Commercialisation of Croagh Patrick nothing new

Second Reading
Commerical side to Croagh Patrick is nothing new

Fr Kevin Hegarty

Today’s edition of The Mayo News carries reports and photographs of the annual Croagh Patrick Pilgrimage. It must be one of the longest running stories in Irish history.
In 824 AD the Archbishop of Tuam was embroiled in a dispute with the Archbishop of Armagh over the northern cleric’s claim of dues from Teampall Phádraig on the summit of the mountain.
In 1224 the writer of the Annals of Loch Cé records that the only crime recorded in Connacht that year was of a robbery on the way to the Reek. The guilty man was punished by having his hands and feet cut off. One may wryly comment that is is no wonder crime was so scarce. Zero tolerance thirteenth century style!
One of the most colourful descriptions of the Reek Pilgrimage or Pattern occurs in William Thackeray’s The Irish Sketchbook.
Thackeray was an English novelist and travel writer who toured Ireland in the early 1840s. He had Irish connections. His wife was from Cork while his uncle served as a Church of Ireland clergyman in Dundalk.
His book is a revealing evocation of Irish life on the cusp of the ‘Great Famine’. Though sometimes inclined to stage Irishry, for the most part, he weaves a portrait that rings true.
He was, however, contemptuous of Irish Catholicism. He was especially scathing of Maynooth. Leaving Moate he met up with four students going to Maynooth College.
“One of them, a freshman, was inside the coach with the clergyman, and told him, with rather a long face, of the dismal discipline of the college. They are not allowed to quit the gates (except on general walks); they are expelled if they read a newspaper; and they begin with a retreat of a week, which time they are made to devote to silence, and, as if it is supposed, to devotion and meditation.
“I must say the young fellows drank plenty of whiskey on the road, to prepare them for their year’s abstinence; and when at last arrived in the miserable village of Maynooth, determined not to go into college that night, but to devote the evening to ‘a lark’. They were simple, kind-hearted young men, sons of farmers or tradesmen seemingly; and as is always the case here, except among some of the gentry, very gentlemanlike and pleasing in manners. Their talk was of this companion and that; how one was in rhetoric, and another in logic and a third got his curacy … When the time comes for them to take leave of yonder dismal-looking barracks, they will be men no longer, but bound over to the church, body and soul; their free thoughts chained down and kept in darkness, their honest affections mutilated … The poor freshmen, whose big chest is carried off by the porter yonder to the inn, has but twelve hours more of hearty, natural, human life. Tomorrow, they will begin their work upon him; cramping his mind, and biting his tongue, and firing and cutting at his heart - breaking him to pull the church chariot.”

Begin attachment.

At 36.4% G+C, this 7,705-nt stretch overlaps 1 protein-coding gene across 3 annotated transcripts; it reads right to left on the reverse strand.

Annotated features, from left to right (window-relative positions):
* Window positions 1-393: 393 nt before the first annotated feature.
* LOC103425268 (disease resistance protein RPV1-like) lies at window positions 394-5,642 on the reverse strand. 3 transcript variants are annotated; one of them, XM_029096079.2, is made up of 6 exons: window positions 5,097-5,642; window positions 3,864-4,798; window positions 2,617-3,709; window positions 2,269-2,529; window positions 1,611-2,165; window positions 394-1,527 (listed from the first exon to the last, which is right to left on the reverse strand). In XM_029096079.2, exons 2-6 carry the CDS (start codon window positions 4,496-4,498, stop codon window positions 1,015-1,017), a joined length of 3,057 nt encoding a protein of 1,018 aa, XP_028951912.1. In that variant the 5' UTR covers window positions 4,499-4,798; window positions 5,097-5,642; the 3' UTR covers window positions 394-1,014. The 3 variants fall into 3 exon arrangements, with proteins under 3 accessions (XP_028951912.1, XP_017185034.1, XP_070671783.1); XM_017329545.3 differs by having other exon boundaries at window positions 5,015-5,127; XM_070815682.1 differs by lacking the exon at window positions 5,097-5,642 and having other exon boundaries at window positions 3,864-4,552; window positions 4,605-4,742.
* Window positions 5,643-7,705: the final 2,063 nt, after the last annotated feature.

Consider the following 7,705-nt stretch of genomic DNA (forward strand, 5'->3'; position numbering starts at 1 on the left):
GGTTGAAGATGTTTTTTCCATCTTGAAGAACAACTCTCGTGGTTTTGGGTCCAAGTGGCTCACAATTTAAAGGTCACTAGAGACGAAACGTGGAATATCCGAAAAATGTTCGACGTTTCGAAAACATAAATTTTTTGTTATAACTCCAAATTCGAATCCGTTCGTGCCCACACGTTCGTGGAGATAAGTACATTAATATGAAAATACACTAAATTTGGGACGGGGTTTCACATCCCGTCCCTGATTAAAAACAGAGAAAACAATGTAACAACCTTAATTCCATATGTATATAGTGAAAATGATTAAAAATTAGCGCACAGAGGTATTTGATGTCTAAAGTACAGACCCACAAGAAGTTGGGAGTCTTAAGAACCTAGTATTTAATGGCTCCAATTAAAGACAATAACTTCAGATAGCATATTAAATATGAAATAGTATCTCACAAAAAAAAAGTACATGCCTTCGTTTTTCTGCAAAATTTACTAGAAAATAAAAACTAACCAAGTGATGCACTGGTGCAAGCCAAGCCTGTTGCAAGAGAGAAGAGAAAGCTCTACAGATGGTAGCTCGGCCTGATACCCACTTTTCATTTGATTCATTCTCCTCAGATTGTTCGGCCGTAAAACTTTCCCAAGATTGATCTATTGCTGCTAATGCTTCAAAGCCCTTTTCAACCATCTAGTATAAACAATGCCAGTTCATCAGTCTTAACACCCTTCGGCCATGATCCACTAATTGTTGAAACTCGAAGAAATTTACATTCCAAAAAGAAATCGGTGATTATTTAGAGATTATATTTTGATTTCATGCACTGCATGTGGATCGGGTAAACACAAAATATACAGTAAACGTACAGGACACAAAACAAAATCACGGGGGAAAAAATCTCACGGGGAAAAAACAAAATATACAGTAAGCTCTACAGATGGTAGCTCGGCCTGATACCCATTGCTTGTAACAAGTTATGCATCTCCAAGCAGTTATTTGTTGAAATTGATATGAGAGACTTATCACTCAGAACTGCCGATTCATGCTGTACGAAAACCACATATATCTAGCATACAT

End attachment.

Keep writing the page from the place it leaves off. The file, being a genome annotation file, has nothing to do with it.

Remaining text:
Thackeray, however, warmed to the ordinary people in Ireland. He loved their humour and admired their resilience in the face of adversity. The poor social conditions in which most of them lived disturbed him greatly. His time here gave him the inspiration for two of his novels, Mr James Freney and The Luck of Berry Lyndon which was made into a film, with a soundtrack by Horslips some years ago.
He liked the ‘pretty town’ of Westport. He devoted a chapter in the ‘Sketchbook’ to it and another to the Reek ‘pattern’ day.
Given his views of Irish Catholicism, it is not surprising that he was unimpressed by the penitential aspects of the ‘pattern’. He saw no meaning in climbing the mountain barefoot.
On the misty morning of the pattern he travelled by coach to the foot of the mountain where he beheld the following scene:
“Stalls were spread about, whereof the owners were shrieking out the praise of their wares - great coarse damp looking barnocks of bread for the most part, or maybe a dirty collection of pigsfeet and such refreshments. Several of the booths professed to belong to confectioners from Westport or Castlebar, the confectionery consisting of huge biscuits and doubtful-looking ginger beer. Add to these cauldrons containing water for ‘tay’ at the doors of the booths, other lots full of masses of pale legs of mutton (the owner ‘prodding’ every now and then for a bit and asking the passenger to buy).
In the booths it was impossible to stand upright, or to see much on account of the smoke. Men and women were crowded in these rude tents, huddled together and disappearing in darkness. Owners came busting out to replenish empty water jugs and landladies stood outside in the rain calling upon all passers-by to enter … Meanwhile, high up on the mountain, the people were dragging their knees from altar to altar, flinging stones and muttering some endless litanies, with the priests standing by.”
No doubt the scene looked totally different last Sunday at the foot of the Reek but I reckon there was one constant - the potent mixture of religion and commerce.